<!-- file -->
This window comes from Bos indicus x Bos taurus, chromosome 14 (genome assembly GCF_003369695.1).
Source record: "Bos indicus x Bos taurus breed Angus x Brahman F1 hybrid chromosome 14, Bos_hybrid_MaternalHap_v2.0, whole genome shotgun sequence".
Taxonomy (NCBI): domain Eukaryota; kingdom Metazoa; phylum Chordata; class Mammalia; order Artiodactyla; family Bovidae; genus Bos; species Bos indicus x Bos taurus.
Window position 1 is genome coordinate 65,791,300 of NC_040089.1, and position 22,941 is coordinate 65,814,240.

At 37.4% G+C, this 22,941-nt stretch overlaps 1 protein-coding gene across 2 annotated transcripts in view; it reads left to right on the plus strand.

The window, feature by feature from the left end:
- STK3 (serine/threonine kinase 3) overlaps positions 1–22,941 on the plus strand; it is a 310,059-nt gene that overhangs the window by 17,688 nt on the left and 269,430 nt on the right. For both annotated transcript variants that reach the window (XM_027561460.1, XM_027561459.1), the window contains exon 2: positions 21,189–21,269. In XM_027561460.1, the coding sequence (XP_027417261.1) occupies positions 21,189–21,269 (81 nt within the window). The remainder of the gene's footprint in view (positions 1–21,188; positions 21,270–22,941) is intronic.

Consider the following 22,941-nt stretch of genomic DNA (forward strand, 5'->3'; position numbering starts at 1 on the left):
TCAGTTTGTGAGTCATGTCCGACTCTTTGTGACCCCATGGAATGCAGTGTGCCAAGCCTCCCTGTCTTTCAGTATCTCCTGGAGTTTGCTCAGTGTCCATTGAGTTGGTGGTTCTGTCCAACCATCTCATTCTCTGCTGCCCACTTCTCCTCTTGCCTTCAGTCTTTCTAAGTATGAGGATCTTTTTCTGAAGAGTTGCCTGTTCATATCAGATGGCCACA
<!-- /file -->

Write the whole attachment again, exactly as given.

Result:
This window comes from Bos indicus x Bos taurus, chromosome 14 (genome assembly GCF_003369695.1).
Source record: "Bos indicus x Bos taurus breed Angus x Brahman F1 hybrid chromosome 14, Bos_hybrid_MaternalHap_v2.0, whole genome shotgun sequence".
Taxonomy (NCBI): domain Eukaryota; kingdom Metazoa; phylum Chordata; class Mammalia; order Artiodactyla; family Bovidae; genus Bos; species Bos indicus x Bos taurus.
Window position 1 is genome coordinate 65,791,300 of NC_040089.1, and position 22,941 is coordinate 65,814,240.

At 37.4% G+C, this 22,941-nt stretch overlaps 1 protein-coding gene across 2 annotated transcripts in view; it reads left to right on the plus strand.

The window, feature by feature from the left end:
- STK3 (serine/threonine kinase 3) overlaps positions 1–22,941 on the plus strand; it is a 310,059-nt gene that overhangs the window by 17,688 nt on the left and 269,430 nt on the right. For both annotated transcript variants that reach the window (XM_027561460.1, XM_027561459.1), the window contains exon 2: positions 21,189–21,269. In XM_027561460.1, the coding sequence (XP_027417261.1) occupies positions 21,189–21,269 (81 nt within the window). The remainder of the gene's footprint in view (positions 1–21,188; positions 21,270–22,941) is intronic.

Consider the following 22,941-nt stretch of genomic DNA (forward strand, 5'->3'; position numbering starts at 1 on the left):
TCAGTTTGTGAGTCATGTCCGACTCTTTGTGACCCCATGGAATGCAGTGTGCCAAGCCTCCCTGTCTTTCAGTATCTCCTGGAGTTTGCTCAGTGTCCATTGAGTTGGTGGTTCTGTCCAACCATCTCATTCTCTGCTGCCCACTTCTCCTCTTGCCTTCAGTCTTTCTAAGTATGAGGATCTTTTTCTGAAGAGTTGCCTGTTCATATCAGATGGCCACA